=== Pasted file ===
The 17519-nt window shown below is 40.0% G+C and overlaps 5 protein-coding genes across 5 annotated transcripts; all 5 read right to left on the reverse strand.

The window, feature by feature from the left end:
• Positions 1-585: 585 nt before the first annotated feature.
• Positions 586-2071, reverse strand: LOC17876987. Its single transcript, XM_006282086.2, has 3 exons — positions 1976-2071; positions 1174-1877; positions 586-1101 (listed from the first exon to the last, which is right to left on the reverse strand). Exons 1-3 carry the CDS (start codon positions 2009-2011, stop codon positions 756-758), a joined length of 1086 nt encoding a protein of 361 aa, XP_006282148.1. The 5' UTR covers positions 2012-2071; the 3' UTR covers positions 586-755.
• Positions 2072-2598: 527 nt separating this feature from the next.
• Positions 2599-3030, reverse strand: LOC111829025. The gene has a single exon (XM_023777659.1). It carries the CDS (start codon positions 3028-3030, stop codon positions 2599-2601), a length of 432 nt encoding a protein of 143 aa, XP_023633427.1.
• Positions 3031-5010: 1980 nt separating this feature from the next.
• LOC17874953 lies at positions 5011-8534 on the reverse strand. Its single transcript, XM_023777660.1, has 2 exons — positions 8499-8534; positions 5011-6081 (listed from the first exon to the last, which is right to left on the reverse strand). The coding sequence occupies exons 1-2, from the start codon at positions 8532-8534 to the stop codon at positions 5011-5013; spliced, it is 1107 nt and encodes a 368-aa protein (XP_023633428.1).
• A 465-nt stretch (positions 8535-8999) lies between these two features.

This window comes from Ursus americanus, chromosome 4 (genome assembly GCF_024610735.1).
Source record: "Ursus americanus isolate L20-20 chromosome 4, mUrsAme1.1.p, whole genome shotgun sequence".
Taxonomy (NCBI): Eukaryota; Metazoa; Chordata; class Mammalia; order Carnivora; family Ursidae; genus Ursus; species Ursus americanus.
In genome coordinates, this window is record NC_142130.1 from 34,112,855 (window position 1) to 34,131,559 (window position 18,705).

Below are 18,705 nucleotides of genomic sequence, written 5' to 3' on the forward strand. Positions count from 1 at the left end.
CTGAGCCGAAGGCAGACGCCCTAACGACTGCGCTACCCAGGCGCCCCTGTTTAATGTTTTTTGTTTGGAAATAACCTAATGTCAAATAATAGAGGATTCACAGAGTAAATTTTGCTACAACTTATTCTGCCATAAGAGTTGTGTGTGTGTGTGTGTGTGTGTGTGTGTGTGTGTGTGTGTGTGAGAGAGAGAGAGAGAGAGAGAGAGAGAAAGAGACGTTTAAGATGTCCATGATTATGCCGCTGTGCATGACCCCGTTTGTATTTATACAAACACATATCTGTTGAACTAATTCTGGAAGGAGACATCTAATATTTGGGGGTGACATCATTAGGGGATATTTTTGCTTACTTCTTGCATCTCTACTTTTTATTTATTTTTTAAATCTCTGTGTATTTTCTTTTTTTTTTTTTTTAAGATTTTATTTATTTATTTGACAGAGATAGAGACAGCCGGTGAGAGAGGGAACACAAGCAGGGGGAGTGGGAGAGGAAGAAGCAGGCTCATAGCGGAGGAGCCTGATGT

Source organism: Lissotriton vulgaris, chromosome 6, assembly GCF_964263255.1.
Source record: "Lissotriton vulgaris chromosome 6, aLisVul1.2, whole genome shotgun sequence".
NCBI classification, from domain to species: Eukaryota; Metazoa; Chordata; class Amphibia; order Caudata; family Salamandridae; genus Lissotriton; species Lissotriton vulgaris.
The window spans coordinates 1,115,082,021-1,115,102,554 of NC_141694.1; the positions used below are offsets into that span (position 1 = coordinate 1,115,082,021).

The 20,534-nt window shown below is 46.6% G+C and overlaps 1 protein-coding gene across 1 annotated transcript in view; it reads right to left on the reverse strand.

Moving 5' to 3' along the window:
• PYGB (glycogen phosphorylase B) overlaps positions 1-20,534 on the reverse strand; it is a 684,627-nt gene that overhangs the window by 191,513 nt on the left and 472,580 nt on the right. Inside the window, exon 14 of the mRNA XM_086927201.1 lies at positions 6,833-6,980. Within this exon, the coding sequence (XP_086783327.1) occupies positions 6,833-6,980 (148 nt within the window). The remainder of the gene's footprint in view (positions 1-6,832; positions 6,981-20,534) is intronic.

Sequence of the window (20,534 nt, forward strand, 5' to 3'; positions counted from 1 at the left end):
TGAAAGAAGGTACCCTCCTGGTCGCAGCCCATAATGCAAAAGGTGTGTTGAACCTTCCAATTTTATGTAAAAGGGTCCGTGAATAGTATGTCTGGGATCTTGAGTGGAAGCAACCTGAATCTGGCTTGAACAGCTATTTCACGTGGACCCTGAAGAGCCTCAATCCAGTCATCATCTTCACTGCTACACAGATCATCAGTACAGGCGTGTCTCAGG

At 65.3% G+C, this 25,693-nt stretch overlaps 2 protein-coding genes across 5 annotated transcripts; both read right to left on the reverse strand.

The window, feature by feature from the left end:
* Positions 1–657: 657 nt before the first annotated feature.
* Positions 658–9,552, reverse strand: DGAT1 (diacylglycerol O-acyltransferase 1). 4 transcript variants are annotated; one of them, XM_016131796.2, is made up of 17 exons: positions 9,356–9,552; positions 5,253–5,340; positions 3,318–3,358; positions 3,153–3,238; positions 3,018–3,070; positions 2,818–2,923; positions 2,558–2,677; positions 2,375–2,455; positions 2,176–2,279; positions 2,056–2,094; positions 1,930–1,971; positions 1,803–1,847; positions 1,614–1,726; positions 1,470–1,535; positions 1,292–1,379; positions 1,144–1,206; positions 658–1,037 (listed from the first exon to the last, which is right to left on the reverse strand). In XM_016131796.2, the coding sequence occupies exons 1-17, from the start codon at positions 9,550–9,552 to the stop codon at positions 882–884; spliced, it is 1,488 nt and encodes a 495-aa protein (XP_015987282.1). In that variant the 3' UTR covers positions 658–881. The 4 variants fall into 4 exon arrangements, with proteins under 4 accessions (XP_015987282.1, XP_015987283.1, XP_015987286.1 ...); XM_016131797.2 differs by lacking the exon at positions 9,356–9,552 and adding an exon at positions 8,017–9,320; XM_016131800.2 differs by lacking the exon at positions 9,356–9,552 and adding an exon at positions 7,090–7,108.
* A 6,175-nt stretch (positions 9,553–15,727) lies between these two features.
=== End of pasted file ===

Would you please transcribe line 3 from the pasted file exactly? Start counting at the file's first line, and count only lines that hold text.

• Positions 1-585: 585 nt before the first annotated feature.